Monday, July 23, 2012

The scoop from Streets for Cycling 2020 Plan guru Mike Amsden

by Michelle Stenzel

If you’ve been to any of the citywide Streets for Cycling 2020 Plan meetings, you’ll probably recognize Mike Amsden, who is a Bike Program Project Manager at CDOT. He and others are working hard to create the final eight-year S4C2020 plan, and also concurrently drawing up new and upgraded Chicago bikeways to be installed this season. 

For bicyclists who are dying to know what’s next on the horizon for Chicago’s bike network, he’s THE man to talk to.
Mike Amsden presents at the north side Streets for Cycling 2020 Plan meeting in February 2012.
(Photo by Flickr user saumacus, used with permission)
He also happens to be a resident of Lincoln Park! I worked with Mike in my role as a volunteer community advisory group leader for the S4C2020 public input gathering, and he graciously agreed to answer questions recently about the ongoing bikeways being installed right now and in the coming year.

Bike Walk Lincoln Park: There are seven miles of protected bike lanes installed in Chicago so far, almost all on the west and south sides. It seems like to date, they’re being put in where it’s easy to put them in, meaning extremely wide street width and no parking meter issues. Would you say that’s true?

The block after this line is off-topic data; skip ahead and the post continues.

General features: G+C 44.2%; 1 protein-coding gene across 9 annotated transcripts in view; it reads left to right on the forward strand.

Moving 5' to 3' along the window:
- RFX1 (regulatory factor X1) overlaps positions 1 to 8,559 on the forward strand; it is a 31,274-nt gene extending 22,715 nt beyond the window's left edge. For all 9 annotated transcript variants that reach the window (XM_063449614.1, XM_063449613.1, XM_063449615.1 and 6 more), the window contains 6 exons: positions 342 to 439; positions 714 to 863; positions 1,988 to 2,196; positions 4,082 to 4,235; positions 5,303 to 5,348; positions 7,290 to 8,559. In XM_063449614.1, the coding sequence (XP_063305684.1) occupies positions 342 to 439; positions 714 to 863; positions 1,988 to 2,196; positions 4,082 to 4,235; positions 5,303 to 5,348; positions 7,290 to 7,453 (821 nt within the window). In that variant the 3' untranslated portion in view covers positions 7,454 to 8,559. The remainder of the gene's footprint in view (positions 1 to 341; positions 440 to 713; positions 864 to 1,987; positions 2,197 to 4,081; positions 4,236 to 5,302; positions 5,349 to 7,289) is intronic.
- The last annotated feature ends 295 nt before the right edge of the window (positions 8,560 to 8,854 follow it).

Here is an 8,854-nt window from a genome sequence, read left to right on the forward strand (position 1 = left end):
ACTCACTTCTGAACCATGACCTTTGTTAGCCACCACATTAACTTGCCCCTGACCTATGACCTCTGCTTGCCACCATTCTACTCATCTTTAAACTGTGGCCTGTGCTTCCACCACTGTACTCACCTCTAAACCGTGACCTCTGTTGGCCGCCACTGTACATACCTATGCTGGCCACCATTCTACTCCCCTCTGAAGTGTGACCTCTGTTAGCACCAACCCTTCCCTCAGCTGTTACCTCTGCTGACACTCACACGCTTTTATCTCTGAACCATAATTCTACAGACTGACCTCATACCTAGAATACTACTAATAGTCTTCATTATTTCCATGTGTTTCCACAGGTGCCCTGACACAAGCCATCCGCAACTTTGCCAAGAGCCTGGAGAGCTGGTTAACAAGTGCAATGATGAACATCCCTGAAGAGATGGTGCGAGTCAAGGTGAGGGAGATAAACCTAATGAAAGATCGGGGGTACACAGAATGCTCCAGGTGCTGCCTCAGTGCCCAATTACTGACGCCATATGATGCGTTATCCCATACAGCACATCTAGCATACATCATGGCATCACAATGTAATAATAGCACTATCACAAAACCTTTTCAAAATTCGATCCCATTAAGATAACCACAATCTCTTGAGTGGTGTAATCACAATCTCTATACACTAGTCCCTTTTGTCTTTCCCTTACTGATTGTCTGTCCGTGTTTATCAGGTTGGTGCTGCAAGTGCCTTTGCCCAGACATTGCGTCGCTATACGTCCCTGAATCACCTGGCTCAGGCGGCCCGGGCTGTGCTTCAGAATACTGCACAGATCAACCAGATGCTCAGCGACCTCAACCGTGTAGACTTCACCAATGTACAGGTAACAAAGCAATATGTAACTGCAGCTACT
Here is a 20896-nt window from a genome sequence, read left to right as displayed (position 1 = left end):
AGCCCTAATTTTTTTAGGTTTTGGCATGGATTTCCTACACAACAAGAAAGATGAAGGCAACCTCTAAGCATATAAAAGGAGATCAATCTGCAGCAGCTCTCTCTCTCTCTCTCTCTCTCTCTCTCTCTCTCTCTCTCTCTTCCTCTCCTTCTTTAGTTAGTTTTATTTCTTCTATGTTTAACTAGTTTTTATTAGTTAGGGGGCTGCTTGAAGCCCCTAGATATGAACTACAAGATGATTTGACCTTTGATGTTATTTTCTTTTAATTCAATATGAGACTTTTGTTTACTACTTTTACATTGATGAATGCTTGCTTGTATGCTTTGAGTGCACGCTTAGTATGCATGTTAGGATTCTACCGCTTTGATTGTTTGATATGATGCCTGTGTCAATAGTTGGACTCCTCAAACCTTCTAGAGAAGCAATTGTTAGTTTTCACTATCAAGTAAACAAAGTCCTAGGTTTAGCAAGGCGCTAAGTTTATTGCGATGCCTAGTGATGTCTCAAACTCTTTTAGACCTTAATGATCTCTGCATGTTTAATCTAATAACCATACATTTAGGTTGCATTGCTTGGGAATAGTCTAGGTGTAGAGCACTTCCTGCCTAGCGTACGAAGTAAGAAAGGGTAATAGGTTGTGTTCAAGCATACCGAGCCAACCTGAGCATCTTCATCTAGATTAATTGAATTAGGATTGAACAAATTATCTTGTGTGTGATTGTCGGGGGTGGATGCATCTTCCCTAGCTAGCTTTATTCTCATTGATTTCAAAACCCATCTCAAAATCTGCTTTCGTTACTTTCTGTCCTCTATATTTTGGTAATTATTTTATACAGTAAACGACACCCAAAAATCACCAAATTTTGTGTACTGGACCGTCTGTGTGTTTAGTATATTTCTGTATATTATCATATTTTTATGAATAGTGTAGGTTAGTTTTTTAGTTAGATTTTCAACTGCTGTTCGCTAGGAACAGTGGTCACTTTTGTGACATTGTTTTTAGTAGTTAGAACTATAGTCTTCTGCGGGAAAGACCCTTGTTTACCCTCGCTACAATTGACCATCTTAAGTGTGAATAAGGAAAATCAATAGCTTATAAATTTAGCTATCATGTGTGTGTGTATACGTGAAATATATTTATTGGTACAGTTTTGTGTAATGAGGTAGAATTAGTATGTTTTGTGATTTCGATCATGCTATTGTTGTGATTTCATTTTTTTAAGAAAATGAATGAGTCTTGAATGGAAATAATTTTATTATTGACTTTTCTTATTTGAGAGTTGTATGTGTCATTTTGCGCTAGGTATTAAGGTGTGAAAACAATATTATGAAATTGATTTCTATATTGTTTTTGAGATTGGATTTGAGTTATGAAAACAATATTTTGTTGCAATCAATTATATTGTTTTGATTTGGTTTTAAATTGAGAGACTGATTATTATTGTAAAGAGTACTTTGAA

Mike Amsden: Well, we began with areas in which aldermen actively expressed an interest in having them, and in which there were fewer design problems to overcome. It also gave us a chance to get experience designing them, and they give us examples within the city to show that they can be implemented successfully.

BWLP: Will the north side ever get protected bike lanes?

Sunday, July 22, 2012

Lakefront Trail gets new signage and striping

by Michelle Stenzel

It's summer in Chicago, and that means peak season for traffic on the Lakefront Trail. The Lincoln Park neighborhood's section of the LFT from North Avenue to Diversey is among the heaviest used portions, usually filled with beachgoers, runners, bicyclists, and strollers.
Chicago's popular Lakefront Trail on a Friday afternoon in July, at Fullerton Avenue. (Photo: Bike Walk Lincoln Park)
Lots more after the jump!

Friday, July 20, 2012

City bike riders and Tour de France competitors have little in common

by Michelle Stenzel

The Chicago Tribune printed an opinion piece recently by John D. Thomas (you can read it here on Chainlink), who expresses anger about seeing what he perceives to be "egregious driving infractions by cyclists". These include failing to stop at red lights, and appearing alongside his car when he's trying to turn right. 
I don't think Tour de France competitors face potholes
like those on Lincoln Avenue.
(Photo: Bike Walk Lincoln Park)
What he doesn't seem to understand is that one's perception depends on one's viewpoint. To Mr. Thomas driving a car, he may see a bicyclist going through an intersection on a red light and perceive her to be breaking the law. The bicyclist, however, may have entered the intersection just as the light turned yellow, and due to the enormous size of the intersection, was in the middle of it on red. To the bicyclist, the signals are unfortunately timed only for the benefit of cars, and she's not given enough chance to cross safely.